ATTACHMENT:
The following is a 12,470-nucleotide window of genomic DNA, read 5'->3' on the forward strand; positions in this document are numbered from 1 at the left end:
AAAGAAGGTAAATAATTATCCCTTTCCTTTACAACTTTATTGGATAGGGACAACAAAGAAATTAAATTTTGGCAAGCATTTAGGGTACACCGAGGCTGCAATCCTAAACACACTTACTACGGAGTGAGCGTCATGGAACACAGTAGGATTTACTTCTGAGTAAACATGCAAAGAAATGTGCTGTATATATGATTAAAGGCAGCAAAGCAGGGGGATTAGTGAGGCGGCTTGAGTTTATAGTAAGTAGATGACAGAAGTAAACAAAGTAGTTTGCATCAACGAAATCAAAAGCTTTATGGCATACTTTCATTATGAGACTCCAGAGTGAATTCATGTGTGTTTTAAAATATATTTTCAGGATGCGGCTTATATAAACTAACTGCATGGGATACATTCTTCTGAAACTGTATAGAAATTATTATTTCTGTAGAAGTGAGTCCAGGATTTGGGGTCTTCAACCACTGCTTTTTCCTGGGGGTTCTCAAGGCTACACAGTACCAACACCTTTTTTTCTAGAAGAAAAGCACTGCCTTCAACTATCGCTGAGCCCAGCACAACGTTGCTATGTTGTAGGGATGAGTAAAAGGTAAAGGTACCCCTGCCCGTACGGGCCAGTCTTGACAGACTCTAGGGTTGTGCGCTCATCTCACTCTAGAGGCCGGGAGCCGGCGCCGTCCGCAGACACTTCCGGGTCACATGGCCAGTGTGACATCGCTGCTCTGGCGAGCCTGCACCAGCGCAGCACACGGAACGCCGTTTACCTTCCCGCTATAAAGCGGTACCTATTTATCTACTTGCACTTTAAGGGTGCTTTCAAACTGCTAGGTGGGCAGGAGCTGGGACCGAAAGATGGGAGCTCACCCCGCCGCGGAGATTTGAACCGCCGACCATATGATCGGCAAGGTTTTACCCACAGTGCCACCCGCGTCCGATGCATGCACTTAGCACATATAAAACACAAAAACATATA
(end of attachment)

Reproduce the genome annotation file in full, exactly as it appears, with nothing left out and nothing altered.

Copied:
The following is a 12,470-nucleotide window of genomic DNA, read 5'->3' on the forward strand; positions in this document are numbered from 1 at the left end:
AAAGAAGGTAAATAATTATCCCTTTCCTTTACAACTTTATTGGATAGGGACAACAAAGAAATTAAATTTTGGCAAGCATTTAGGGTACACCGAGGCTGCAATCCTAAACACACTTACTACGGAGTGAGCGTCATGGAACACAGTAGGATTTACTTCTGAGTAAACATGCAAAGAAATGTGCTGTATATATGATTAAAGGCAGCAAAGCAGGGGGATTAGTGAGGCGGCTTGAGTTTATAGTAAGTAGATGACAGAAGTAAACAAAGTAGTTTGCATCAACGAAATCAAAAGCTTTATGGCATACTTTCATTATGAGACTCCAGAGTGAATTCATGTGTGTTTTAAAATATATTTTCAGGATGCGGCTTATATAAACTAACTGCATGGGATACATTCTTCTGAAACTGTATAGAAATTATTATTTCTGTAGAAGTGAGTCCAGGATTTGGGGTCTTCAACCACTGCTTTTTCCTGGGGGTTCTCAAGGCTACACAGTACCAACACCTTTTTTTCTAGAAGAAAAGCACTGCCTTCAACTATCGCTGAGCCCAGCACAACGTTGCTATGTTGTAGGGATGAGTAAAAGGTAAAGGTACCCCTGCCCGTACGGGCCAGTCTTGACAGACTCTAGGGTTGTGCGCTCATCTCACTCTAGAGGCCGGGAGCCGGCGCCGTCCGCAGACACTTCCGGGTCACATGGCCAGTGTGACATCGCTGCTCTGGCGAGCCTGCACCAGCGCAGCACACGGAACGCCGTTTACCTTCCCGCTATAAAGCGGTACCTATTTATCTACTTGCACTTTAAGGGTGCTTTCAAACTGCTAGGTGGGCAGGAGCTGGGACCGAAAGATGGGAGCTCACCCCGCCGCGGAGATTTGAACCGCCGACCATATGATCGGCAAGGTTTTACCCACAGTGCCACCCGCGTCCGATGCATGCACTTAGCACATATAAAACACAAAAACATATA